JASON CRYAN, PHD
Interim Museum Director
Jason Cryan has served as the Museum’s Deputy Director and Chief of the Research & Collections section since 2012. He was named Interim Museum Director in November 2018. As Interim Director, Jason leads the Museum’s Management Team which works to set strategic goals and priorities for the Museum, to address higher-level administrative topics, and to contribute to cross-section initiatives. As the Chief of the Research & Collections section, Jason oversees the Museum’s scientific staff, which includes approximately 30 researchers in a variety of biological, geological, and paleontological disciplines. The R&C section staff conduct independent research programs, maintain publicly visible research labs, and maintain and grow the Museum’s extensive Research Collections of natural sciences specimens, the Research Library collections, and the Archive holdings.
Jason is an entomologist and evolutionary biologist specializing in the biodiversity of phytophagous (plant-feeding) insects in the hemipteran suborder Auchenorrhyncha; he is specifically interested in planthoppers (superfamily Fulgoroidea), spittlebugs and froghoppers (superfamily Cercopoidea), and treehoppers (family Membracidae). These insects are entomologically famous for having bizarre shapes, bright colors and interesting behaviors; moreover, many of the insect species included in his research projects are of worldwide economic and agricultural importance (including pests of rice, corn and sugarcane), and so results of these projects may have broader implications for studies on the control of such insects.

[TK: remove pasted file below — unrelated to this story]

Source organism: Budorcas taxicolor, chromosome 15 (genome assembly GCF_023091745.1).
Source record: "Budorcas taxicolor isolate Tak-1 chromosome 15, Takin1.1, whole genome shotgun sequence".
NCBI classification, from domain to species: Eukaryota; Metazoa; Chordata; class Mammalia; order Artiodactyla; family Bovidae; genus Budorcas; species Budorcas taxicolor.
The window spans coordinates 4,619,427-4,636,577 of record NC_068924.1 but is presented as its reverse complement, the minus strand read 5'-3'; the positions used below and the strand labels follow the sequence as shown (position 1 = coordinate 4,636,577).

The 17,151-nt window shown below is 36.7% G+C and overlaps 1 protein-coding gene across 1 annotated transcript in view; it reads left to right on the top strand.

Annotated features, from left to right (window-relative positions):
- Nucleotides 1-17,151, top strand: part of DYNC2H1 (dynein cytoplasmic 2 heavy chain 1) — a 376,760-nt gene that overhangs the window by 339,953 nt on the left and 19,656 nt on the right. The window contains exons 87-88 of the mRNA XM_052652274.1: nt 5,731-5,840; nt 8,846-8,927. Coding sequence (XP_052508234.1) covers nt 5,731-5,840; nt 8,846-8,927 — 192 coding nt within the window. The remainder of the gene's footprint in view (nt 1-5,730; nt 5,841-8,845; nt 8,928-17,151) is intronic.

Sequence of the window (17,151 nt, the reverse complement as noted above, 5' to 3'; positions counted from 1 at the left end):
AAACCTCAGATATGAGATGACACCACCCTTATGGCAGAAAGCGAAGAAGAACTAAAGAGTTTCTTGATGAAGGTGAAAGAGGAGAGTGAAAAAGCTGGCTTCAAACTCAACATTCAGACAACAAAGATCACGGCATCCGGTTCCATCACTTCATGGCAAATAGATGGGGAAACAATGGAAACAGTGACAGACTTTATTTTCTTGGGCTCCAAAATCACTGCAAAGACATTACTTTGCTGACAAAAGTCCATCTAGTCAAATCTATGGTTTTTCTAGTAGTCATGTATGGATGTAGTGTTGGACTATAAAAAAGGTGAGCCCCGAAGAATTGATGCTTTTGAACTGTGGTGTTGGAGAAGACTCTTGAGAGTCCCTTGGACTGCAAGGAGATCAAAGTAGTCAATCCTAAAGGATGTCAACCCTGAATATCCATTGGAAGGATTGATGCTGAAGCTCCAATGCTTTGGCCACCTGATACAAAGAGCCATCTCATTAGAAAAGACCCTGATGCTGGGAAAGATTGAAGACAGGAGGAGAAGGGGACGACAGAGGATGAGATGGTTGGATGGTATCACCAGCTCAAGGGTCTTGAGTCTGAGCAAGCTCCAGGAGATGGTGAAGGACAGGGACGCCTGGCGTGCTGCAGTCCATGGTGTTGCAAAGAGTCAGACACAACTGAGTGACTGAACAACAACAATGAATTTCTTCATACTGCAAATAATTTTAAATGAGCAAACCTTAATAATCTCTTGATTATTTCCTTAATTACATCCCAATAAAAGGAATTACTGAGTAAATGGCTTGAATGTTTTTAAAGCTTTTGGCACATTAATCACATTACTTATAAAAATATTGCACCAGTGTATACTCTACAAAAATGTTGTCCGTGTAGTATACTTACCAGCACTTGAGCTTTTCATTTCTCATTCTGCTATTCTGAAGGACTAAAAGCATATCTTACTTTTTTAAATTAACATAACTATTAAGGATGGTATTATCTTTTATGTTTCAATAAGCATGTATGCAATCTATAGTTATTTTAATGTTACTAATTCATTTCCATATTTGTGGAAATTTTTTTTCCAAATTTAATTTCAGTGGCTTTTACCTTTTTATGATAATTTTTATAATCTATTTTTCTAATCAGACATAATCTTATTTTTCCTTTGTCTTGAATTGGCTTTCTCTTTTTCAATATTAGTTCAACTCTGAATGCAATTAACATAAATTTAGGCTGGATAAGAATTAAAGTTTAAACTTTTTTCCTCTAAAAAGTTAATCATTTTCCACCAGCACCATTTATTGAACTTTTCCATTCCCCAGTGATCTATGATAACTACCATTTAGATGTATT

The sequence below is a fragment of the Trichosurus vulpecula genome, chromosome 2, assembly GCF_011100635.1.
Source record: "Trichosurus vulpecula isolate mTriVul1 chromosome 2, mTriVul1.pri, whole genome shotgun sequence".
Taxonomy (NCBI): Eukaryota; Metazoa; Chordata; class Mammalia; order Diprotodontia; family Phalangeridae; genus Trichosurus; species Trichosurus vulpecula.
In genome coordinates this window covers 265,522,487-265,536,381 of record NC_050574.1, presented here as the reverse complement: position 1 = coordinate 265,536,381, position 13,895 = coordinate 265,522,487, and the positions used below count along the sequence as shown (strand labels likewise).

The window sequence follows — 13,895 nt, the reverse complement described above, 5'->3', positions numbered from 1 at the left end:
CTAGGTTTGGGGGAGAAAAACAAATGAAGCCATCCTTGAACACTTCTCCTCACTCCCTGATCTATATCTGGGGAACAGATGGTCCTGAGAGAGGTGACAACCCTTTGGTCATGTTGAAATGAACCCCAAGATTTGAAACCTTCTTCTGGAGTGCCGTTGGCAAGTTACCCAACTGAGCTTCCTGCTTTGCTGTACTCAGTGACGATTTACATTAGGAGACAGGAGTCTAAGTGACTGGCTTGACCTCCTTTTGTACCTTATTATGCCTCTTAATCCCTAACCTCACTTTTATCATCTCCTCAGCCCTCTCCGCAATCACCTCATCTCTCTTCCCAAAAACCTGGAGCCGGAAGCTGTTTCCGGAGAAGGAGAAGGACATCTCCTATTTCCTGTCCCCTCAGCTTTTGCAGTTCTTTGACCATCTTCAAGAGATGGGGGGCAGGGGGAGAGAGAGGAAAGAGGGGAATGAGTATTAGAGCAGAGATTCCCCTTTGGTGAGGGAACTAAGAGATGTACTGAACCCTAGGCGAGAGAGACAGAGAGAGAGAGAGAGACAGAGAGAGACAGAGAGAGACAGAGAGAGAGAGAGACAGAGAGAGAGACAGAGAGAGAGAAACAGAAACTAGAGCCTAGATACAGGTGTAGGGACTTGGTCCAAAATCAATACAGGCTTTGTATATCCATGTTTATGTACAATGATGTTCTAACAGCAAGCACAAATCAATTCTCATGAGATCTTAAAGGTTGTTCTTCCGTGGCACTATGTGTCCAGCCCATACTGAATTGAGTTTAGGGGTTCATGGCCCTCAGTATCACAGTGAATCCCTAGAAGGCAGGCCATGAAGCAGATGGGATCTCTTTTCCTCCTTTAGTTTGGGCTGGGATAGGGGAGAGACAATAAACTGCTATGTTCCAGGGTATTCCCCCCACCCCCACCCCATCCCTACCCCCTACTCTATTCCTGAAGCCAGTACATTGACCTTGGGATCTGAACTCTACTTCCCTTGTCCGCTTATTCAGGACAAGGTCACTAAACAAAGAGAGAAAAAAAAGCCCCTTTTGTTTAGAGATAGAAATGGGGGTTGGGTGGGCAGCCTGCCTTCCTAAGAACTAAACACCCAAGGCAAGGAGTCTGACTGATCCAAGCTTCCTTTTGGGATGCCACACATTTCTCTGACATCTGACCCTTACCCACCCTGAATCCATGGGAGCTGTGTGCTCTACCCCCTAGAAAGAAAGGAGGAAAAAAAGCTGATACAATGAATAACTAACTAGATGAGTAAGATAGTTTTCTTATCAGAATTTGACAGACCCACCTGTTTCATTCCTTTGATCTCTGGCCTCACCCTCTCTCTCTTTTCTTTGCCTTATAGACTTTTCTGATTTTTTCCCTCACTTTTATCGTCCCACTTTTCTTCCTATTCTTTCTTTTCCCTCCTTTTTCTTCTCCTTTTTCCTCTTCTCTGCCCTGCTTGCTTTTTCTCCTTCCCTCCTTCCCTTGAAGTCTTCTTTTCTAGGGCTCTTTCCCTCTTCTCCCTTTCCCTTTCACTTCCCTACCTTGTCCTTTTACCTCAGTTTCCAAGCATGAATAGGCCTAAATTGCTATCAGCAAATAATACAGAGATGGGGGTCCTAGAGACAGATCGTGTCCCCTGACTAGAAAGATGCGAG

A major aspect of Jason’s research is the phylogenetic study of the historical, evolutionary relationships among these insects … reconstructing the tree of life for Auchenorrhyncha. To accomplish this, he produces and analyzes genetic (DNA nucleotide sequence) data and data from comparative anatomy and morphology. He uses the results of those phylogenetic analyses to investigate interesting biological questions regarding these charismatic insects, interpreting and evaluating alternative theories on the evolution of insect anatomy, behavior, ecology and biogeographical distribution. To put it simply, Jason reconstructs the family tree of these insects, and then uses those trees to address questions about why the insects have such odd adaptations, why they eat what they eat, and why they live where they live.
Another focus of Jason’s research is the discovery of insects that are new to science. His work has led to the formal scientific descriptions of numerous insect species and genera. Because the insects he studies are distributed worldwide (with highest diversity in the global tropics), Jason has travelled extensively, conducting fieldwork in more than 20 tropical and sub-tropical countries around the world. In doing so, he has amassed one of the largest and most significant collections of these insects in the world.
Jason’s academic background includes degrees earned at the University of Vermont (B.A., Zoology) and at North Carolina State University (M.S. and Ph.D., Entomology). He spent two years as a post-doctoral researcher at Brigham Young University. Before accepting his current administration position at the NC Museum of Natural Sciences, Jason was Director of the DNA Sequencing Laboratory at the New York State Museum. He taught a popular course on Evolution for several years at the University at Albany (SUNY), is active in public outreach and education, and is past-President of the Systematics, Evolution and Biodiversity Section of the Entomological Society of America (ESA). He is currently a Science Policy Fellow for the ESA.
firstname.lastname@example.org November 16th, 2018